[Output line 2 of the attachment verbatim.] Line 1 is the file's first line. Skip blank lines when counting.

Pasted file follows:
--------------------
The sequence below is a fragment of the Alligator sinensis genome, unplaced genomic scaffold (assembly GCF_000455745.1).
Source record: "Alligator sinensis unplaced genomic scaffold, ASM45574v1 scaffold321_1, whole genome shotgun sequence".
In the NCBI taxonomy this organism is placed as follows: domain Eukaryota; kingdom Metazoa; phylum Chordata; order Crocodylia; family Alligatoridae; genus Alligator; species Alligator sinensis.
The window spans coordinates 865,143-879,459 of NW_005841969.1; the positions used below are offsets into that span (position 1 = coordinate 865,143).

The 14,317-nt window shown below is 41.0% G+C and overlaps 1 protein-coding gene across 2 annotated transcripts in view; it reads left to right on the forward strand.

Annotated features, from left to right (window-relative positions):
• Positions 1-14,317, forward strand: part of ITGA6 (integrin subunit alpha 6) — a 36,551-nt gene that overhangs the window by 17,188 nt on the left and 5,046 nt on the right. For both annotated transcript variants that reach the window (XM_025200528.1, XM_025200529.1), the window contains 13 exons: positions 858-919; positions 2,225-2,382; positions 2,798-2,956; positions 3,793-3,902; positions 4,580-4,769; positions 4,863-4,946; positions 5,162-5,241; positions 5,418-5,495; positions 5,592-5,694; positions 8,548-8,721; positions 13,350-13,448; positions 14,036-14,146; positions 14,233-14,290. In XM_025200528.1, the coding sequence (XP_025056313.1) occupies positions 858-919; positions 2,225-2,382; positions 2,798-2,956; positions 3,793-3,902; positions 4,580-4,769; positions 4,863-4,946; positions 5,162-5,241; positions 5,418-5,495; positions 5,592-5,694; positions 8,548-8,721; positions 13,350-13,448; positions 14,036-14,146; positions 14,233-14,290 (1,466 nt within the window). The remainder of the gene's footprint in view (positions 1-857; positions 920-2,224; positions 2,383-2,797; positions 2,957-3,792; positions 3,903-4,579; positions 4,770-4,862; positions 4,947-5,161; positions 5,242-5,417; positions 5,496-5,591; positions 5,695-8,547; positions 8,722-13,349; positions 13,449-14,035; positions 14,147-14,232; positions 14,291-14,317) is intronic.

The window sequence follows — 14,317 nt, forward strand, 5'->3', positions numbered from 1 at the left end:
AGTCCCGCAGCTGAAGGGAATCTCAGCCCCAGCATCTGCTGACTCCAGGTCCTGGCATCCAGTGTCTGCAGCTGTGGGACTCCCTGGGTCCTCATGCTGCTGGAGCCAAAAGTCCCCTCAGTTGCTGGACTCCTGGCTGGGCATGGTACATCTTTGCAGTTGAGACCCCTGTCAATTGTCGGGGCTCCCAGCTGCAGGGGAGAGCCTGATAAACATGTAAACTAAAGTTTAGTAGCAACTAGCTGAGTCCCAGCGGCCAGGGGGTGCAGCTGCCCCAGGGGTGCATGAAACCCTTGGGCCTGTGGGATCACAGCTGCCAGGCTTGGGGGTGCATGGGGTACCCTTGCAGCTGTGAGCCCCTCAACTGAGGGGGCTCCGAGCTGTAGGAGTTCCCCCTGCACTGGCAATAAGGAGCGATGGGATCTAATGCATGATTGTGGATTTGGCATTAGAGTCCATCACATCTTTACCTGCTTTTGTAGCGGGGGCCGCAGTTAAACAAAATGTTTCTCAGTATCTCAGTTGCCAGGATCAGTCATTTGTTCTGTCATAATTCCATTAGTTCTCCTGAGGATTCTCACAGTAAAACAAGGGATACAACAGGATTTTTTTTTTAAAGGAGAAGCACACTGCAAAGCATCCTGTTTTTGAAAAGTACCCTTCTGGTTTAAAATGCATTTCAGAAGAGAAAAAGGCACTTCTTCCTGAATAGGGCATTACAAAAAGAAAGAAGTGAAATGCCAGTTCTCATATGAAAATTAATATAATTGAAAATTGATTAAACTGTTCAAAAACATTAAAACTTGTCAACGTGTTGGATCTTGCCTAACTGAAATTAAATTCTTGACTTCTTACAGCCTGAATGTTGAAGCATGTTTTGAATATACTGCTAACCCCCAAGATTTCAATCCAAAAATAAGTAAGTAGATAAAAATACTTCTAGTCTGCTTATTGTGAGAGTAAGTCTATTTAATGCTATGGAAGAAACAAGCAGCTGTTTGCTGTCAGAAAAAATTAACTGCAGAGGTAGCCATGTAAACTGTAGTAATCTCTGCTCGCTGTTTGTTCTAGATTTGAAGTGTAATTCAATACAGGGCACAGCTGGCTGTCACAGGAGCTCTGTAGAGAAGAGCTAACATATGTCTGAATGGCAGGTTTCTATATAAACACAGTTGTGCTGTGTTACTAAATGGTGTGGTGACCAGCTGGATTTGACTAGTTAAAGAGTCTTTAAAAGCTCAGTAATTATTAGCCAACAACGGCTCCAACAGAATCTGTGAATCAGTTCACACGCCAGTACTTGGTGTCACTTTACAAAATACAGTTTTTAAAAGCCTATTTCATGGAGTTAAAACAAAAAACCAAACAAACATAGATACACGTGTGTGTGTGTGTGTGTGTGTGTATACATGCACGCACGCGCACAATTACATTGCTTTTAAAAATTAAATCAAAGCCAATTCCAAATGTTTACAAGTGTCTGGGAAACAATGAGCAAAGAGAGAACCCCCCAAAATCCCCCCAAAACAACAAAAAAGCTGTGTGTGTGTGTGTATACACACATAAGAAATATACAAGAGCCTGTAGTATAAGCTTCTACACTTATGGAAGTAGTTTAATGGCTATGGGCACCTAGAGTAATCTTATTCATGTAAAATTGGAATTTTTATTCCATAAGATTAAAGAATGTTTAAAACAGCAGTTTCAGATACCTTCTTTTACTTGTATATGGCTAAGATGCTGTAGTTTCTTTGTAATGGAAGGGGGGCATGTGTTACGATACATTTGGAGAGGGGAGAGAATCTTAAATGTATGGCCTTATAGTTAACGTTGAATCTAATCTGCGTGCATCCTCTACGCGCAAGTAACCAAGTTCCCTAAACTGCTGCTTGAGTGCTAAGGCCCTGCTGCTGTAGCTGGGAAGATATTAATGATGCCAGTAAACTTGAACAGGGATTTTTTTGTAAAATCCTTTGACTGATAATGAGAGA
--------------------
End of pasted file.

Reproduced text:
Source record: "Alligator sinensis unplaced genomic scaffold, ASM45574v1 scaffold321_1, whole genome shotgun sequence".